May 24, 2017
The Edward Albee Estate, which owns the rights to the award-winning “Who’s Afraid of Virginia Woolf?” took a stand against a Portland director’s request to revise the work and cast a negro and a white woman together as the protagonists. The stated intention was to make the play into an advertisement for interracial dating.
The writer, Edward Albee, passed away last fall. He was notorious for his high casting standards and specific demands when it came to requests to perform his work.
The character in question, Nick, is specifically described as being a man of European descent, and nothing in the play is about miscegenation or interracial sex. This is just another attempt to take a relatable story about marriage and interpret it in a way that advances dominant Jewish ideology.
Even though the director, Michael Streeter, was planning to put this show on in a theater the size of a matchbox, he nevertheless rushed to the eager Jew York Times to try and turn an agent abiding by the rules of a posthumous copyright holder into a political witch hunt.
A decision by the estate of Edward Albee not to allow a production of “Who’s Afraid of Virginia Woolf?” to cast a black actor as a blond character is reigniting decades-long debates in the theater world over race, casting and authorial control.
A theater producer in Portland, Ore., said last week that Albee’s agent, representing his estate, refused to grant him the rights to present the play with a black actor, Damien Geter, playing the supporting role of Nick, a young biologist at a small New England college. The Albee office, through a spokesman, said the producer had mischaracterized the status of his application for rights to the production, but confirmed that it objected to a black actor in that role.
“It is important to note that Mr. Albee wrote Nick as a Caucasian character, whose blonde hair and blue eyes are remarked on frequently in the play, even alluding to Nick’s likeness as that of an Aryan of Nazi racial ideology,” Sam Rudy, a spokesman for the Albee estate, said in a letter to Michael Streeter, the producer. “Furthermore, Mr. Albee himself said on numerous occasions when approached with requests for nontraditional casting in productions of ‘Virginia Woolf’ that a mixed-race marriage between a Caucasian and an African-American would not have gone unacknowledged in conversations in that time and place and under the circumstances in which the play is expressly set by textual references in the 1960s.”
Albee, one of the nation’s leading 20th-century playwrights, was known for his tight control over professional productions of his plays, insisting on approval of casts and directors while he was alive; directors were often required to submit head shots of proposed cast members before receiving the rights to mount his plays. He died in September, and this is the first posthumous controversy over his legacy to come to light.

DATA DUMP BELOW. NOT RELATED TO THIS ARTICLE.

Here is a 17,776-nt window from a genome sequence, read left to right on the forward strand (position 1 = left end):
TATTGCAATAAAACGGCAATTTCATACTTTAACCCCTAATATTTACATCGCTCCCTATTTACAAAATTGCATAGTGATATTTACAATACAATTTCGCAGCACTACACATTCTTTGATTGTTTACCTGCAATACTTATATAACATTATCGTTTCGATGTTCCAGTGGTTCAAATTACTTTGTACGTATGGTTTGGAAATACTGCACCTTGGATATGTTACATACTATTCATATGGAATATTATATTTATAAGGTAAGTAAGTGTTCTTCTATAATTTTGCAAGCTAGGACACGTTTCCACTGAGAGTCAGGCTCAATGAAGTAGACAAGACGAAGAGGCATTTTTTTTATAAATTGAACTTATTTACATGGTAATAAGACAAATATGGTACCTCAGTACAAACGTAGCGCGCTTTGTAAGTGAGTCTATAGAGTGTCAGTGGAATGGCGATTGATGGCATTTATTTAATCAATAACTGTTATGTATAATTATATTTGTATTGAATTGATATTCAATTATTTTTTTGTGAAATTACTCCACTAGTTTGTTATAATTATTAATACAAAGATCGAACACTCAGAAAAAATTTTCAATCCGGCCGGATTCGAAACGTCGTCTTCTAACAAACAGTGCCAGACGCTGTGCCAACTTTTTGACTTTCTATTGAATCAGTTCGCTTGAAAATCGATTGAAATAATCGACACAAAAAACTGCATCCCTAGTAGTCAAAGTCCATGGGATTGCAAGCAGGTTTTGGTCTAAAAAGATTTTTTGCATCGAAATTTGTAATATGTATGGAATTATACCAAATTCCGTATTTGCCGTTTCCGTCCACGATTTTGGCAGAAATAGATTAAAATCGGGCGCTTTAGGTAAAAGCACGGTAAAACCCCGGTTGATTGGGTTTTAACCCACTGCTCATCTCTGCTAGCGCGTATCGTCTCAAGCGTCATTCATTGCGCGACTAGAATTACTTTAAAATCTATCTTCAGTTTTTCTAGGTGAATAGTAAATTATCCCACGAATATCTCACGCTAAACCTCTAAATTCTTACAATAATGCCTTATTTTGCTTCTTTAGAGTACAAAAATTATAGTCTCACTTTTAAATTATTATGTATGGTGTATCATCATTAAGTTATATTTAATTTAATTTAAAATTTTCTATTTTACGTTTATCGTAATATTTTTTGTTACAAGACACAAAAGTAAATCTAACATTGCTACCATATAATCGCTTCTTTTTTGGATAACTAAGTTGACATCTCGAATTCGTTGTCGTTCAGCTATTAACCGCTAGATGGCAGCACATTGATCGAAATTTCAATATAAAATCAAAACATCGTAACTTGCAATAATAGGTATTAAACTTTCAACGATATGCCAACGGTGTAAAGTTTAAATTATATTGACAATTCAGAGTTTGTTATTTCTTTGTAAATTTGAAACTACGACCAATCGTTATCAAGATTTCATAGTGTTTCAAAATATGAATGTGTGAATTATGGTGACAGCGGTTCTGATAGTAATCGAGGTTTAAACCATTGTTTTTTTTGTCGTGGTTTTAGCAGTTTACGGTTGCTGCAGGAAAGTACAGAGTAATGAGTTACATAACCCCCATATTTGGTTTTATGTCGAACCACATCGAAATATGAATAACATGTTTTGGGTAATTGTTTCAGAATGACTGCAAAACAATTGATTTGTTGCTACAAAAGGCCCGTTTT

“I do not question the motives of those that made the decision — I think they have some fealty to a sense of integrity to Edward Albee’s desires,” Mr. Streeter said in an email. He had planned a non-Equity production of the play this fall at the 35-seat Shoebox Theater in Portland. “But I had hoped the negative aspects of Albee would die with him.” He added, “I think the benefits of casting Nick with an African-American actor outweigh the drawbacks.”
Mr. Streeter set off a debate about the Albee estate’s position on casting when he posted on his Facebook page that the estate had “withdrawn the rights” for him to produce the show over his choice of a black actor as Nick. The post attracted attention, including discussion on social media, and led to numerous news articles.
Literary estates are often criticized as overly restrictive by artists who want to make changes and are denied permission.
“This is obviously a new estate, and part of me thought, ‘Welcome to the club,’ because I have faced these decisions,” said Theodore S. Chapin, president of the Rodgers & Hammerstein Organization. “Albee hasn’t been gone for long, and he was very cranky and irascible when he wanted to be, but I have a feeling time will loosen this up. What we have found is that in this day and age you have to be sensitive and think broadly.”
Notice the language in the first sentence. The author claims this disagreement is “reigniting debate,” when it is the (((New York Times))) and (((Buzzfeed))) that are doing the reignition.
The story of a license to a play by a no-name director slated to go on at a 35 person theater in Portland being turned down over a casting disagreement isn’t news unless these GloboHomos (hat tip to Heartiste) and Kikes make it the news.
It’s the Jews who lead the way in attacking whites for “cultural appropriation,” this sarcastically vitriolic rap clip by (((Our Fellow Whites))) Moshe Kasher and MC Serch embody the criticism.
And yet, at the same time, the type of Jews who promote this kind of racial incitement get angry that one playwright’s estate won’t let people culturally appropriate white roles to push an anti-white agenda that has nothing to do with the work in question.
That’s why you should never take a Jew presenting himself as a defender of another person’s dignity at face value. The people at the New York Times will take flagrantly contradictory positions because their goal is to undermine, defame and ultimately destroy whites. How much simpler can it get.